There are no plans to give priority to child maintenance cases where both parents’ names appear on the birth certificate. However, as now, a person who applies for child maintenance should provide sufficient information to identify the non- resident parent.

To ask the Secretary of State for Work and Pensions if he will review the effectiveness of data collection and reporting systems at the Child Support Agency. (126358)

The administration of the Child Support Agency is a matter for the chief executive. He will write to the right hon. Member with the information requested.

Letter from Stephen Geraghty, dated 12 March 2007:

In reply to your recent Parliamentary Question about the Child Support Agency, the Secretary of State promised a substantive reply from the Chief Executive.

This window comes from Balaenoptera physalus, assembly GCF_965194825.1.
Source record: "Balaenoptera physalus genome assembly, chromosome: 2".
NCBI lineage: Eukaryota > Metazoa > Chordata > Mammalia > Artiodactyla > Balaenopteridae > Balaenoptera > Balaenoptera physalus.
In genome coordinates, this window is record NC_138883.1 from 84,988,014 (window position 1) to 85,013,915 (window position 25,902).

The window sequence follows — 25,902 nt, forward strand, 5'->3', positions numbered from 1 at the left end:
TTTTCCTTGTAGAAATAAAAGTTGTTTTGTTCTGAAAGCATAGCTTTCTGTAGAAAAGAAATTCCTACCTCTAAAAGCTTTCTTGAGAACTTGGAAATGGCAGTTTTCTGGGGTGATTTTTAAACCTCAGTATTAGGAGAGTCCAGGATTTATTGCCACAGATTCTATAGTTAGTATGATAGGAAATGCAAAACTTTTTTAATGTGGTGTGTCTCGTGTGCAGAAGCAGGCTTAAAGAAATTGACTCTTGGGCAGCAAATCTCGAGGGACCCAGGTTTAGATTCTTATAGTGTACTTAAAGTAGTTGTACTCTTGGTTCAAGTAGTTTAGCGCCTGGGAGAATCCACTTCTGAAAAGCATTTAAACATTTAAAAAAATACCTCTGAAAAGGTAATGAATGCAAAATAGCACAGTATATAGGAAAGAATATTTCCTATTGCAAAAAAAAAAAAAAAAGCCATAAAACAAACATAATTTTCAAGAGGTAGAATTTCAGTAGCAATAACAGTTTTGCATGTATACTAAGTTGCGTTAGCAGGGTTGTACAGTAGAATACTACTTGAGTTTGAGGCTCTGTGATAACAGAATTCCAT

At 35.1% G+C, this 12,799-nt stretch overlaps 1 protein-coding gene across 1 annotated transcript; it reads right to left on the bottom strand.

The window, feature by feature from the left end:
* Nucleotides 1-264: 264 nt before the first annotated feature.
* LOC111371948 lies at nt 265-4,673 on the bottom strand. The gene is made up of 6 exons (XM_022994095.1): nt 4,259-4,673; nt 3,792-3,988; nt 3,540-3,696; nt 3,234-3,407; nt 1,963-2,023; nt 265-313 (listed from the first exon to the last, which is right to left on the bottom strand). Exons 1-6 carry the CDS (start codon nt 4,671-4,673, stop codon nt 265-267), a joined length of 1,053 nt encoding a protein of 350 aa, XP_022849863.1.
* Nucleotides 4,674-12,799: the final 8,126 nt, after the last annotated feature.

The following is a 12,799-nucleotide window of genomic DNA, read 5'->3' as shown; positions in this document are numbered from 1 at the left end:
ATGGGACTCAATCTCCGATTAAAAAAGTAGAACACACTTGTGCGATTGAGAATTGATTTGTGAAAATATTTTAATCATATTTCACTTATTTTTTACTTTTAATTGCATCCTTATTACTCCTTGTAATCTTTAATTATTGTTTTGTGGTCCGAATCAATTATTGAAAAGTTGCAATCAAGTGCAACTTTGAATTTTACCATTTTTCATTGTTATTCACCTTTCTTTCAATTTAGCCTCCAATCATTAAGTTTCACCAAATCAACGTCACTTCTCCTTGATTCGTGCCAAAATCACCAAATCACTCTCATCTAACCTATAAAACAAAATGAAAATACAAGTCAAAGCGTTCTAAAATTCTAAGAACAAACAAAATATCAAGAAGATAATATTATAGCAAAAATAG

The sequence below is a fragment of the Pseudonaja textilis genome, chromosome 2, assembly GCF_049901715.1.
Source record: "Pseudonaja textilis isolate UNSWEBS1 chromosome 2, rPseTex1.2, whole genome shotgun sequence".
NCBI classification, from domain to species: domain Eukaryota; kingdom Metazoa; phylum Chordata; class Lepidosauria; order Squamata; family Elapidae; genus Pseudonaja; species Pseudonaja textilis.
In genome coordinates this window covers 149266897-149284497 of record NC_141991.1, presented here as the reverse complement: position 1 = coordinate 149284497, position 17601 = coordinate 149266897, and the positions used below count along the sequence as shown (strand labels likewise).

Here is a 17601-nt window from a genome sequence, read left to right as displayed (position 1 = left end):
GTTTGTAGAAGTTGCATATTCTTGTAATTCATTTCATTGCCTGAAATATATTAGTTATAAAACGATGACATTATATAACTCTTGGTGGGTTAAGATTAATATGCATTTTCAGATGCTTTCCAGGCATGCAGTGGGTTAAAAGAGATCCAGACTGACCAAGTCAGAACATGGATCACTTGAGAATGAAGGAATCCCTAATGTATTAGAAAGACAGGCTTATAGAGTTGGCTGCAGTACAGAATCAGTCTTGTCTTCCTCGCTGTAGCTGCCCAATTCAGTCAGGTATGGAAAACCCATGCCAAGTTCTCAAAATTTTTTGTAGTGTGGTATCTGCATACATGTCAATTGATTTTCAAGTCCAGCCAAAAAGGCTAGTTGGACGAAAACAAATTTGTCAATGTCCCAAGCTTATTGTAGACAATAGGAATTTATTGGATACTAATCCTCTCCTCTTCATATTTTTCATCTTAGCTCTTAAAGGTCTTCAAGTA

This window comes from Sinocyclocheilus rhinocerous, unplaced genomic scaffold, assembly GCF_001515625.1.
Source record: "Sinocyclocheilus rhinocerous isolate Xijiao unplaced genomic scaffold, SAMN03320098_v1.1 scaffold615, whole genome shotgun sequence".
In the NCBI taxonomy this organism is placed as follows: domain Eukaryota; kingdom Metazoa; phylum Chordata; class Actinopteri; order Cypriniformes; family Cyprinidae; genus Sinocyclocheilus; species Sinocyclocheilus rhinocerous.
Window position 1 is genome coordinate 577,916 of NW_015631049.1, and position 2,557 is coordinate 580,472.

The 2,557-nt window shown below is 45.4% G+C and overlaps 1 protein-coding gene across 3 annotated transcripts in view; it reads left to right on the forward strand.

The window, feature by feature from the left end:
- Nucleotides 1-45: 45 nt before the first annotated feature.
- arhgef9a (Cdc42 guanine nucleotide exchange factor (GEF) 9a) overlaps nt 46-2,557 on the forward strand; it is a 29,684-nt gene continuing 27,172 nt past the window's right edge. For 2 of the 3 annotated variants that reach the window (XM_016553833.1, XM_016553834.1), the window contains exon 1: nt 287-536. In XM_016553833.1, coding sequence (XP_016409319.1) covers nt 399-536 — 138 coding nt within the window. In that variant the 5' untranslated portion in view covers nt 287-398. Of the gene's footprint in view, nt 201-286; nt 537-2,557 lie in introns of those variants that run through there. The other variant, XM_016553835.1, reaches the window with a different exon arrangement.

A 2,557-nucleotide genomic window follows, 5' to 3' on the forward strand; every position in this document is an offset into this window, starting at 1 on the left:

You asked the Secretary of State for Work and Pensions, if he will review the effectiveness of data collection and reporting systems at the Child Support Agency. [126358]

Until 2005, the Agency’s IT difficulties meant that robust information regarding cases on the new computer system was unavailable. In order to resolve these difficulties, the Agency begun working with the Department’s Information Directorate (responsible for National Statistics and Business Information) to revise and quality assure statistical data. Since then, much progress has been made.

Under the Operational Improvement Plan the management information produced by the Child Support Agency is expanding and improving. Additional tables have been made available in each successive Quarterly Summary Statistics report since September 2005, and this report now provides a much fuller picture of the Agency’s operations than has been available in the past.

The Agency’s management information and data reporting is also undergoing an increasingly robust scrutiny process. Whilst this has resulted in the recalculation of some information previously reported, it represents an important part of a process to ensure the Child Support Agency has a highly effective process of data collection and reporting.

The Child Support Agencies Quarterly Summary Statistics can be accessed online at www.dwp.gov.uk/asd/csa.asp